“Chesa understands that mass incarceration and privatized prisons disproportionately harm people of color and reflect the institutional inequities of America’s legal system,” says Angela Davis, an iconic civil rights activist and lawyer, author, and UC Santa Cruz professor. “Many people fear change, and the type of change he’s pursuing would be transformative. Chesa is an exceptional leader, with a nuanced understanding of the challenges and barriers our system creates. He’ll help Berkeley Law students become the kind of lawyers who propel true reform.”

A push for practical solutions 

Boudin has identified four cornerstones for the center: policy advocacy, research, an annual conference, and education. This will involve legislative initiatives, impact litigation coalitions, policy papers, pilot programs, data analysis, bringing in formerly incarcerated people and reform movement leaders, and strengthening curricular criminal offerings within Berkeley Law as well as to the broader university and the public.

Chesa Boudin speaking at graduation
Boudin gives a speech during the 2019 commencement ceremony at his former high school, the University of Chicago Laboratory School.

Having seen a frequent disconnect between academia and the “real world,” Boudin hopes to bridge that gap in his new role. Noting that academic research, while critically important, is often conducted by people who haven’t practiced law, he aims to engage students in pragmatic work that supports empirical research, statistical analysis, and policy oversight.

“As a public law school, Berkeley Law has a unique responsibility to shed light on issues too often dominated by fear mongering and scare tactics rather than facts and law,” Boudin says. “Part of this will be to monitor implementation. Too often, we celebrate legislative reform on issues like money bail without examining how and if these new laws are actually being implemented in California’s counties. Whatever criminal justice outcome we desire, we have to be cognizant of where the rubber meets the road and what change should actually look like.”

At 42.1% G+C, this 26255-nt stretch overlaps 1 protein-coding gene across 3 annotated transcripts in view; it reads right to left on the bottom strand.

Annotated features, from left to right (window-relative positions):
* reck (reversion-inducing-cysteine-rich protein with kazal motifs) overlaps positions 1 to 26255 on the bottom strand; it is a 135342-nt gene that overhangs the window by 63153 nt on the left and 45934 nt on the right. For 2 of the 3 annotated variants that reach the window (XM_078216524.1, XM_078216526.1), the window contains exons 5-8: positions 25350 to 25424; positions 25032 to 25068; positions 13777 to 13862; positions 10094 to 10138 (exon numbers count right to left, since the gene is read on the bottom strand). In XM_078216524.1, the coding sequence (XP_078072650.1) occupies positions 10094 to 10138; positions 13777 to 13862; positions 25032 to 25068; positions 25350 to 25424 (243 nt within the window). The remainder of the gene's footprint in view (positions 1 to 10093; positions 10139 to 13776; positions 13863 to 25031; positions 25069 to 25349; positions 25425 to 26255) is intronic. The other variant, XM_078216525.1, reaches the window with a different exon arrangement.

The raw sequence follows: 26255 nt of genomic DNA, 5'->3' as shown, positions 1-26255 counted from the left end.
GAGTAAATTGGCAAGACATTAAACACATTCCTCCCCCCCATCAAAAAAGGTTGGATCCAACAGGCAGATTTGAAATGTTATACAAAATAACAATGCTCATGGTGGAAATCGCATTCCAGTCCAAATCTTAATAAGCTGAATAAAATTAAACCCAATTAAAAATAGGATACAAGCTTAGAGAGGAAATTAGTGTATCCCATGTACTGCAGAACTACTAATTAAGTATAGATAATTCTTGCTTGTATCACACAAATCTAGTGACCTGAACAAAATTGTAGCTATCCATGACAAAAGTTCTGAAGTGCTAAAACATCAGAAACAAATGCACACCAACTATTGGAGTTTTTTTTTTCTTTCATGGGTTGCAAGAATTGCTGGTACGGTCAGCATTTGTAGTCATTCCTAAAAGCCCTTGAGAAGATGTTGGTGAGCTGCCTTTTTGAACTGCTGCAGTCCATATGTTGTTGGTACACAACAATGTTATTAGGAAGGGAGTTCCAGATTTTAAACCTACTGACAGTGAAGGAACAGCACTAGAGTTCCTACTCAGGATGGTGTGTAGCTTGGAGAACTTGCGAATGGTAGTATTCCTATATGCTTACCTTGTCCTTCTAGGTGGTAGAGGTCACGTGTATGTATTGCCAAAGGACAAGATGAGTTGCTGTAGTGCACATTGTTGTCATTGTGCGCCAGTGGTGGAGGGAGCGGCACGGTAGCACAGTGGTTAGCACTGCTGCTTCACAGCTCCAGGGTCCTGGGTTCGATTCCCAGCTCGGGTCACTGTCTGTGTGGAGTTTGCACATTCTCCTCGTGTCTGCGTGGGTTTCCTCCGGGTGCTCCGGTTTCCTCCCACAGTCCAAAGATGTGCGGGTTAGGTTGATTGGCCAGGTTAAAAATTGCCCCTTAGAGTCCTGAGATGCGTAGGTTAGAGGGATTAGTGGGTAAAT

Eager to work with Berkeley Law’s faculty and clinics to energize projects that accelerate practical solutions, Boudin notes that the center will partner with other campus departments and outside groups on both timely projects and long-term efforts. He will also work with faculty, senior staff, and students to help expand an already robust criminal law curriculum.

Kim Foxx, who manages the nation’s second largest prosecutor’s office as State’s Attorney for Cook County, Illinois, says Boudin will bring a relentless work ethic and a realistic lens to his new post. 

“Chesa has worked tirelessly to pursue vital changes to a deeply flawed system,” Foxx says. “He knows that criminalizing poverty and homelessness entrenches racist policies and power structures, and that this approach fails to uphold the values of equal rights and due process we supposedly hold dear. Chesa is a fantastic fit for Berkeley Law’s new criminal justice center because he’s aspirational yet pragmatic, visionary yet collaborative, brilliant yet humble.”

Finding the right terrain 

As district attorney, Boudin eliminated cash bail, established a unit to reevaluate wrongful convictions, sought to increase police accountability, and lowered sentences for nonviolent offenses while calling for improved drug treatment and mental health services. He also implemented a diversion program for primary caregiver parents of minor children who were charged with misdemeanors or nonviolent felonies, in accordance with a bill Gov. Gavin Newsom signed into law. 

Last year, while discussing potential career options with Chemerinsky and reviewing them with his wife Valerie, Boudin increasingly saw Berkeley as fertile ground for his passions and priorities to flourish.

“It really is a perfect fit,” Boudin says. “I wanted a job that draws on three personal and professional experiences that have been defining for me: a lifetime of direct experience with my biological parents spending 62 combined years in prison, my career as a public defender doing direct service work through individual client representation where I saw the everyday injustices of our so-called justice system, and my time in elected office where I focused on broader system change.”

Yale Law Professor Judith Resnik saw early signs of legal savvy and leadership skills in class, and when Boudin received a coveted one-year fellowship from the school’s Arthur Liman Center for Public Interest Law, which he served in the San Francisco Public Defender’s Office.   

“Chesa is a wonderful fit for the founding director of this new center on the criminal legal system,” she says. “I have known him since he was a first-year law student, watched him distinguish himself as an adept analyst, supervised a paper he wrote on children’s rights to see their imprisoned parents, and then chaired the committee that selected him to be a Liman Fellow.

“Since his graduation, Chesa has been a public servant, working for judges, as a criminal defense lawyer, and as a prosecutor. Throughout, he focused on law’s impact on people and communities. It will be wonderful for him to join Berkeley Law’s faculty in educating generations to come on how to use law to lessen the harms of violence and increase community ties. I look forward to watching Chesa expand our horizons in this position as he has in his work before coming to Berkeley.”